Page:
Uprooting Bitterness, Part 3 of 3

Two posts ago, we began thinking about what the Bible teaches about bitterness. Namely, that Scripture presents bitterness first as an experience and then as a response—first as something that happens to us, and then something that arises within us. Biblically speaking, the word bitter means to be angry, chafed, and discontent. We also learned that Scripture reveals two major categories of bitterness. The first explains the bitterness of hard life experiences, which impact the way we view ourselves and God. The second exposes bitter responses to these hard life experiences and the wrongs committed against us.

Today, our focus is on the second category of bitterness; that is, the response of bitterness which comes from within our hearts. The heart is the always-active, ever-worshiping, always-wanting-something control center of our lives. Therefore, when something or someone gets in the way of our desires, we are tempted to respond in anger. If this anger lingers—if it simmers in the crock pot long enough—then we become bitter. To confront this second category of bitterness, we will set up camp in Paul’s letter to the Ephesians. Here the Spirit of God warns us against bitter responses, but also provides us with the remedy.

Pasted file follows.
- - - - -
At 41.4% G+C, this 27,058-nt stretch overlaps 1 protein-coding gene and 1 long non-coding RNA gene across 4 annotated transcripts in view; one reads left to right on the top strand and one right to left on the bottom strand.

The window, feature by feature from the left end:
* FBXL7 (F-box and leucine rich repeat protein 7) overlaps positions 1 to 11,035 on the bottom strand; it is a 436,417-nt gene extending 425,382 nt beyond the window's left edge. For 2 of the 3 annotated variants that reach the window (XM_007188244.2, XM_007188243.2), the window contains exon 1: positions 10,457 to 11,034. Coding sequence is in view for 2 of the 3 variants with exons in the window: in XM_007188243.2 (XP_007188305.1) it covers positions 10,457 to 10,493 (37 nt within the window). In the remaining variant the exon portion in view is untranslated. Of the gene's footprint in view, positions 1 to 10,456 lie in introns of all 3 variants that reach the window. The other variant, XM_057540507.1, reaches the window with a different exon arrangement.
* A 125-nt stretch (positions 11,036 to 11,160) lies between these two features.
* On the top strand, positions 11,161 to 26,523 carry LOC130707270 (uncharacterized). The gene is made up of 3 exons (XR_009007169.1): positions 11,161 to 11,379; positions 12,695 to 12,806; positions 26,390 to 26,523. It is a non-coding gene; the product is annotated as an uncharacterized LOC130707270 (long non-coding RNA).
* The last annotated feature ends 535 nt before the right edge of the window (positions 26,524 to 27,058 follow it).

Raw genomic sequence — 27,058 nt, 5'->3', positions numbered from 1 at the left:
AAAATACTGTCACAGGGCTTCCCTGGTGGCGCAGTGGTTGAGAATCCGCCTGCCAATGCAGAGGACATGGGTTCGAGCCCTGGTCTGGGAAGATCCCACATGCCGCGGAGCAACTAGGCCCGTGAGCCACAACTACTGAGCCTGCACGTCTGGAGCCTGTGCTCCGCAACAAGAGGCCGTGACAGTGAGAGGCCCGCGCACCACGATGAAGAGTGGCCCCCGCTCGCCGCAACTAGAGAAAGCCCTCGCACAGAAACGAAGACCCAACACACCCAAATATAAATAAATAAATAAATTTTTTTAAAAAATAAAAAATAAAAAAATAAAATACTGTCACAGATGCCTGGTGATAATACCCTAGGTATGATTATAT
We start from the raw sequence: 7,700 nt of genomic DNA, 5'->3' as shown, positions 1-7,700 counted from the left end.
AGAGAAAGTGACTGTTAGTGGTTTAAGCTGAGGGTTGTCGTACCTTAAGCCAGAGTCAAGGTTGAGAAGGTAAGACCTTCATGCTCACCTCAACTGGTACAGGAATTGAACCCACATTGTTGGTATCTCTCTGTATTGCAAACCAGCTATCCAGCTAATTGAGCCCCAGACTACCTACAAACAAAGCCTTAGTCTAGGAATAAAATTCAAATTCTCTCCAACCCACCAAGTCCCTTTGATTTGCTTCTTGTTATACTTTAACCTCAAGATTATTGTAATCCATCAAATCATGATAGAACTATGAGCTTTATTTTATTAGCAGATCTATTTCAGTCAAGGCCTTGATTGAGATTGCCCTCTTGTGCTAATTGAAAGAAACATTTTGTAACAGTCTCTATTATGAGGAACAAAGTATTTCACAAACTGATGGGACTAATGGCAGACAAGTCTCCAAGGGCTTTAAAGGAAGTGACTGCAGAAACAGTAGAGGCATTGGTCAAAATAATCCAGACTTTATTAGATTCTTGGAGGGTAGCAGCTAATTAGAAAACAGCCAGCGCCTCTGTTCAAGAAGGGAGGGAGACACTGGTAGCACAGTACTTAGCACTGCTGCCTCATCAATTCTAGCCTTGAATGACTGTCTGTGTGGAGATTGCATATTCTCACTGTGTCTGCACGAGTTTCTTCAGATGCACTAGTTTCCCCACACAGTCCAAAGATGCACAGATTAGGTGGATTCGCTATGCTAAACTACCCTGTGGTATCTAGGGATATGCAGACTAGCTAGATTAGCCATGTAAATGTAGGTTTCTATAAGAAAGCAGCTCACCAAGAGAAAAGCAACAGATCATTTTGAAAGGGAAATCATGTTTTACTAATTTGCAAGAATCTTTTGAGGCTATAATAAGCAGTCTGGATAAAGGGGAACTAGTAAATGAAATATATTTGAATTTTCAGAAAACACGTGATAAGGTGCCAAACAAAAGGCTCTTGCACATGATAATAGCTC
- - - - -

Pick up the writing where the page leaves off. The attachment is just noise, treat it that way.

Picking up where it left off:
Pay Attention to Biblical Warnings

If you are in Christ, then you are a new person; you have a new life. In Christ, you are dead to sin and alive unto God because the Spirit of God has caused you to be born again by the power of the life-giving gospel. Therefore, you must put off your sinful ways and walk in the righteousness of Christ (Eph. 4:1-24). Then, in verses 26-27, the apostle warns us about anger in two important ways.

Be angry and do not sin; do not let the sun go down on your anger, and give no opportunity to the devil.

Eph. 4:26-27

Righteous anger quickly becomes unrighteous when you linger there. You might say, “I didn’t know there was such a thing as righteous anger.” But Scripture commands us to be angry, and the Gospel accounts inform us that Jesus, the sinless Son of God, was angry at times. So, yes, it is possible to have righteous anger. However, the line between righteous and unrighteous anger is extremely thin—it is easy, even natural for us to quickly cross over. So, even when our anger is righteous, we must not linger there: “Do not let the sun go down on your anger.” Deal with it immediately. Work through interpersonal conflicts as soon as possible.